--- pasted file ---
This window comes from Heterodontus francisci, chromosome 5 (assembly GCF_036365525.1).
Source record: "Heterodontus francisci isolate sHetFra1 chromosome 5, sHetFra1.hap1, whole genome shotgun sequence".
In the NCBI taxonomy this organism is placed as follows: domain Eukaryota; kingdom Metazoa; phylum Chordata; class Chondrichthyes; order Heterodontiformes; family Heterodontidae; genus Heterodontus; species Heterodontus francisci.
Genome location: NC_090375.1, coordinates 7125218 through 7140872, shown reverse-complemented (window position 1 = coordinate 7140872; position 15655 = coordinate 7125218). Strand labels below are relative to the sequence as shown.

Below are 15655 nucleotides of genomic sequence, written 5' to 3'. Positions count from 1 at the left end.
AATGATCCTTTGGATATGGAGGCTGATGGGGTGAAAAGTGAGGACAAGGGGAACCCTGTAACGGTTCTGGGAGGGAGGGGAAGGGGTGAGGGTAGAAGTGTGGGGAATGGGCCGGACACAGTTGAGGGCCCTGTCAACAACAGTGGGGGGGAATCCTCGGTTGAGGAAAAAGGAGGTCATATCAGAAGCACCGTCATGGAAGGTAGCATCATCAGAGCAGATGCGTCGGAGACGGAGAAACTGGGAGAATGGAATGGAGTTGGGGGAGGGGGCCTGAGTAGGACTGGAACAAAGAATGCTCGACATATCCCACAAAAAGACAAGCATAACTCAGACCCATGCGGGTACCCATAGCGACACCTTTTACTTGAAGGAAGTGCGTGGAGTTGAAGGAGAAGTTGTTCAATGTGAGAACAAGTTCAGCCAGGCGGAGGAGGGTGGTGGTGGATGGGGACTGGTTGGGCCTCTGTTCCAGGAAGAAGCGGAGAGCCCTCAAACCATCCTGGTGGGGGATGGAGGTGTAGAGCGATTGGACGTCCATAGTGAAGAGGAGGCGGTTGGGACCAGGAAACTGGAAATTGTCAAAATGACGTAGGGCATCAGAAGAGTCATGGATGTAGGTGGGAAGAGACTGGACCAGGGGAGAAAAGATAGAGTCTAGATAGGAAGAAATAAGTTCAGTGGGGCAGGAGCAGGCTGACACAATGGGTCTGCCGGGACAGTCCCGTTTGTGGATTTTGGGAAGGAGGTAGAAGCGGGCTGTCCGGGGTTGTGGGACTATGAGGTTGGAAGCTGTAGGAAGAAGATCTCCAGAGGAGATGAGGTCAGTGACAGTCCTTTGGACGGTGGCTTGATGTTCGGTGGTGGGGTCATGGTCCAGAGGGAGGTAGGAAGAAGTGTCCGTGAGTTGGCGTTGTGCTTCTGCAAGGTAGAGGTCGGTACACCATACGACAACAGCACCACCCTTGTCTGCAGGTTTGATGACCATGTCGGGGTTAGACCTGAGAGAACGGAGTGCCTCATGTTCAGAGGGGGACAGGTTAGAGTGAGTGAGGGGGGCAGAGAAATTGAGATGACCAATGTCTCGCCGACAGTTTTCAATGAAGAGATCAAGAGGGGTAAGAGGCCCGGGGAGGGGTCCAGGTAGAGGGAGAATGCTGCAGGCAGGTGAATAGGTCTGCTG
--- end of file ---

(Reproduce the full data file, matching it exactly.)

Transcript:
This window comes from Heterodontus francisci, chromosome 5 (assembly GCF_036365525.1).
Source record: "Heterodontus francisci isolate sHetFra1 chromosome 5, sHetFra1.hap1, whole genome shotgun sequence".
In the NCBI taxonomy this organism is placed as follows: domain Eukaryota; kingdom Metazoa; phylum Chordata; class Chondrichthyes; order Heterodontiformes; family Heterodontidae; genus Heterodontus; species Heterodontus francisci.
Genome location: NC_090375.1, coordinates 7125218 through 7140872, shown reverse-complemented (window position 1 = coordinate 7140872; position 15655 = coordinate 7125218). Strand labels below are relative to the sequence as shown.

Below are 15655 nucleotides of genomic sequence, written 5' to 3'. Positions count from 1 at the left end.
AATGATCCTTTGGATATGGAGGCTGATGGGGTGAAAAGTGAGGACAAGGGGAACCCTGTAACGGTTCTGGGAGGGAGGGGAAGGGGTGAGGGTAGAAGTGTGGGGAATGGGCCGGACACAGTTGAGGGCCCTGTCAACAACAGTGGGGGGGAATCCTCGGTTGAGGAAAAAGGAGGTCATATCAGAAGCACCGTCATGGAAGGTAGCATCATCAGAGCAGATGCGTCGGAGACGGAGAAACTGGGAGAATGGAATGGAGTTGGGGGAGGGGGCCTGAGTAGGACTGGAACAAAGAATGCTCGACATATCCCACAAAAAGACAAGCATAACTCAGACCCATGCGGGTACCCATAGCGACACCTTTTACTTGAAGGAAGTGCGTGGAGTTGAAGGAGAAGTTGTTCAATGTGAGAACAAGTTCAGCCAGGCGGAGGAGGGTGGTGGTGGATGGGGACTGGTTGGGCCTCTGTTCCAGGAAGAAGCGGAGAGCCCTCAAACCATCCTGGTGGGGGATGGAGGTGTAGAGCGATTGGACGTCCATAGTGAAGAGGAGGCGGTTGGGACCAGGAAACTGGAAATTGTCAAAATGACGTAGGGCATCAGAAGAGTCATGGATGTAGGTGGGAAGAGACTGGACCAGGGGAGAAAAGATAGAGTCTAGATAGGAAGAAATAAGTTCAGTGGGGCAGGAGCAGGCTGACACAATGGGTCTGCCGGGACAGTCCCGTTTGTGGATTTTGGGAAGGAGGTAGAAGCGGGCTGTCCGGGGTTGTGGGACTATGAGGTTGGAAGCTGTAGGAAGAAGATCTCCAGAGGAGATGAGGTCAGTGACAGTCCTTTGGACGGTGGCTTGATGTTCGGTGGTGGGGTCATGGTCCAGAGGGAGGTAGGAAGAAGTGTCCGTGAGTTGGCGTTGTGCTTCTGCAAGGTAGAGGTCGGTACACCATACGACAACAGCACCACCCTTGTCTGCAGGTTTGATGACCATGTCGGGGTTAGACCTGAGAGAACGGAGTGCCTCATGTTCAGAGGGGGACAGGTTAGAGTGAGTGAGGGGGGCAGAGAAATTGAGATGACCAATGTCTCGCCGACAGTTTTCAATGAAGAGATCAAGAGGGGTAAGAGGCCCGGGGAGGGGTCCAGGTAGAGGGAGAATGCTGCAGGCAGGTGAATAGGTCTGCTG